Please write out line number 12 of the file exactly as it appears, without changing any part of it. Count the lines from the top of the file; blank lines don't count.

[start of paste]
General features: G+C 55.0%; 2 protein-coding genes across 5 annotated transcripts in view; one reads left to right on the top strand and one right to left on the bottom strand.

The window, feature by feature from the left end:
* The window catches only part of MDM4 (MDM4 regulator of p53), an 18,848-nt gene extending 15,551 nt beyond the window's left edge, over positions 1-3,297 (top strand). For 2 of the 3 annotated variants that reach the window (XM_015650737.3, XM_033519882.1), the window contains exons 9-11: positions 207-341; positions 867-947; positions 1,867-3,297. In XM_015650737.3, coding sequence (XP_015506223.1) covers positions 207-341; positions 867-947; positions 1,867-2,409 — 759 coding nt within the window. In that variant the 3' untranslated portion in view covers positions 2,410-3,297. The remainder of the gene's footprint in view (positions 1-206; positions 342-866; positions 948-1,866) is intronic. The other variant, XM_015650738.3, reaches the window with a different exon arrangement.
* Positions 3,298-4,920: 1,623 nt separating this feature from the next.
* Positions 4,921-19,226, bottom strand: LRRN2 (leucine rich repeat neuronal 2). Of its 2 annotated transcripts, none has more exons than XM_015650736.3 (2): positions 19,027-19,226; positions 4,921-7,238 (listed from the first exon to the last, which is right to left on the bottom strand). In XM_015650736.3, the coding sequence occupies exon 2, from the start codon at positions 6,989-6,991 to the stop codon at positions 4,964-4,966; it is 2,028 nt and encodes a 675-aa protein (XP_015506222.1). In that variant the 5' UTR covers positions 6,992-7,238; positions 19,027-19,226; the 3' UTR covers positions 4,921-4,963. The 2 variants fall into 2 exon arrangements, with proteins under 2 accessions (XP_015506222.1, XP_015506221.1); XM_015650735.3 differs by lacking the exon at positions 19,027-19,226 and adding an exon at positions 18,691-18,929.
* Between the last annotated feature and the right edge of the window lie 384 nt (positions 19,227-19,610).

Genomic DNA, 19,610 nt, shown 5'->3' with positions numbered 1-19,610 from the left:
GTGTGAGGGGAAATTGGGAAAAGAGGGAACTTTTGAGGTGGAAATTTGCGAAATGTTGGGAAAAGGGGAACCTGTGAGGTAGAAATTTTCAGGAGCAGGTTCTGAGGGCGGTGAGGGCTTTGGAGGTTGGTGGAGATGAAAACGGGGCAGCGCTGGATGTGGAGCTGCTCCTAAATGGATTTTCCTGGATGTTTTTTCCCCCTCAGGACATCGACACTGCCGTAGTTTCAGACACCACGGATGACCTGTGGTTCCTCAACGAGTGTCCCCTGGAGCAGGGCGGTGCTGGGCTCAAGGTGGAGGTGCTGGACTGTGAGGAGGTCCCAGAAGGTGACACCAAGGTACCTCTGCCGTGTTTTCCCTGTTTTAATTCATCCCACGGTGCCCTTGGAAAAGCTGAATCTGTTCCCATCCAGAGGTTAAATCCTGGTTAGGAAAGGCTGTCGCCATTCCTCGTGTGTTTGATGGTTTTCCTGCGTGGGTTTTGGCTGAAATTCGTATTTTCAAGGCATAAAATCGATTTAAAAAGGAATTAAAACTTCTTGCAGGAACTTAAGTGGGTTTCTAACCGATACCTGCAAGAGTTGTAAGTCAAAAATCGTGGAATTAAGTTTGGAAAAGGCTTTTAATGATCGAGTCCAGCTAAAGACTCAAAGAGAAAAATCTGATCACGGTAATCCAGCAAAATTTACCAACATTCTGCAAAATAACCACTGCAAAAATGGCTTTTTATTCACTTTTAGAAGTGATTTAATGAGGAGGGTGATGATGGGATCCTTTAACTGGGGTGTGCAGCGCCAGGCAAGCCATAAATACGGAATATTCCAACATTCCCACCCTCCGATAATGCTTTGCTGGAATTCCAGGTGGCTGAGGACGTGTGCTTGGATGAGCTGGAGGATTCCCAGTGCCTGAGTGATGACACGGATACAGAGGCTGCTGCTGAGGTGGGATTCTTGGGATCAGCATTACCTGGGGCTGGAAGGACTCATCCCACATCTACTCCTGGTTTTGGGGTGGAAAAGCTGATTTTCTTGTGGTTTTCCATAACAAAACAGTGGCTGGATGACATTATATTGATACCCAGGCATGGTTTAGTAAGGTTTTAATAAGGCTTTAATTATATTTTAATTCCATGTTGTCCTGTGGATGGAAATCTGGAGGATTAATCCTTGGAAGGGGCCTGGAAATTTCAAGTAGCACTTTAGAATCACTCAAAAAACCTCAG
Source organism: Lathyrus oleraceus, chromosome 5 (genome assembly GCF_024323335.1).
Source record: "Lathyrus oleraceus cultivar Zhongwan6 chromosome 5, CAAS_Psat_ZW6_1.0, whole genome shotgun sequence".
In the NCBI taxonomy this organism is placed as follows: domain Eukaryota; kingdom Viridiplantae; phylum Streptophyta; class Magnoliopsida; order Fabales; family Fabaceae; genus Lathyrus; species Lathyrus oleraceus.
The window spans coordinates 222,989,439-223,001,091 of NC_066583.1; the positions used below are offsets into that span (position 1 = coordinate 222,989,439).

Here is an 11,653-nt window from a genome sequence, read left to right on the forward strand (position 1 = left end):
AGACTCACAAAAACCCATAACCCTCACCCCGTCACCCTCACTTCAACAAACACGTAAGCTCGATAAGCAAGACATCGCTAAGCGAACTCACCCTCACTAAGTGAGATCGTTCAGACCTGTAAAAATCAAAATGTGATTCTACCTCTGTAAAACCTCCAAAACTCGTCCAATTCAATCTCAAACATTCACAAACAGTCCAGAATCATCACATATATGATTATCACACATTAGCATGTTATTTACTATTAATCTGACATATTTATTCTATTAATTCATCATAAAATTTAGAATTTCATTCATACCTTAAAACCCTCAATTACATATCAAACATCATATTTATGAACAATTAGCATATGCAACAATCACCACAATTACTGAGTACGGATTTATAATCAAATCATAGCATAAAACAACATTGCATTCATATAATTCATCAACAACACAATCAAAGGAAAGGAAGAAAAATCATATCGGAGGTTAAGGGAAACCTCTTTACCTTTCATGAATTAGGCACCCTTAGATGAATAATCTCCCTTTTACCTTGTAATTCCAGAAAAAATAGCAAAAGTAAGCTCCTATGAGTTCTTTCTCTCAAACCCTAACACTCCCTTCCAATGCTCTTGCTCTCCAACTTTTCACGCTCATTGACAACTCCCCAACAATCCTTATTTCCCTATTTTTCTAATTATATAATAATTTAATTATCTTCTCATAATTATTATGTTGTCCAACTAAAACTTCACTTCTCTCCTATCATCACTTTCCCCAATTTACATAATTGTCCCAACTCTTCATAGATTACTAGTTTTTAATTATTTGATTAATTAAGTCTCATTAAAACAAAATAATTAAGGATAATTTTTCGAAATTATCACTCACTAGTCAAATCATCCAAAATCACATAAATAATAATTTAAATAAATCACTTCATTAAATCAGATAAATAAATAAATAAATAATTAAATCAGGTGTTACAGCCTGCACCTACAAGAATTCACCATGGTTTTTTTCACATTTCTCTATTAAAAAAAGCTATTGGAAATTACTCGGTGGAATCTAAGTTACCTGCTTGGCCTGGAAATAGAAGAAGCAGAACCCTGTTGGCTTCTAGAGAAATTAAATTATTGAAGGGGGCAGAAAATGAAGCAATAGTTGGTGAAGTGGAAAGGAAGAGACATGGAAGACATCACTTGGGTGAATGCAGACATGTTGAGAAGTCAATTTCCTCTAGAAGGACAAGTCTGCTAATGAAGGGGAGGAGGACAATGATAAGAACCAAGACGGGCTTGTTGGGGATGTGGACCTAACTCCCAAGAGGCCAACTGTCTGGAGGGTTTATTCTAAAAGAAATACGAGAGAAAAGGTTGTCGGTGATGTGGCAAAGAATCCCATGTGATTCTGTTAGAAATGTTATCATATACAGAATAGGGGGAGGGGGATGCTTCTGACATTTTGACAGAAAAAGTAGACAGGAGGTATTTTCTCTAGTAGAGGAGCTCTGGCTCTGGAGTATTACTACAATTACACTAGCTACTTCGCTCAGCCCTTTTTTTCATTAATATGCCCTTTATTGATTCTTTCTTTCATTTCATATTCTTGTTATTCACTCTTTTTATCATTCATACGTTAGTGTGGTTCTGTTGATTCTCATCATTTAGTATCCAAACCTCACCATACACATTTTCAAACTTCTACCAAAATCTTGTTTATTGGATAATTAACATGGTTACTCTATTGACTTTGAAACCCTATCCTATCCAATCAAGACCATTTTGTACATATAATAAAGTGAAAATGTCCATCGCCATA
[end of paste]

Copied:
The window spans coordinates 222,989,439-223,001,091 of NC_066583.1; the positions used below are offsets into that span (position 1 = coordinate 222,989,439).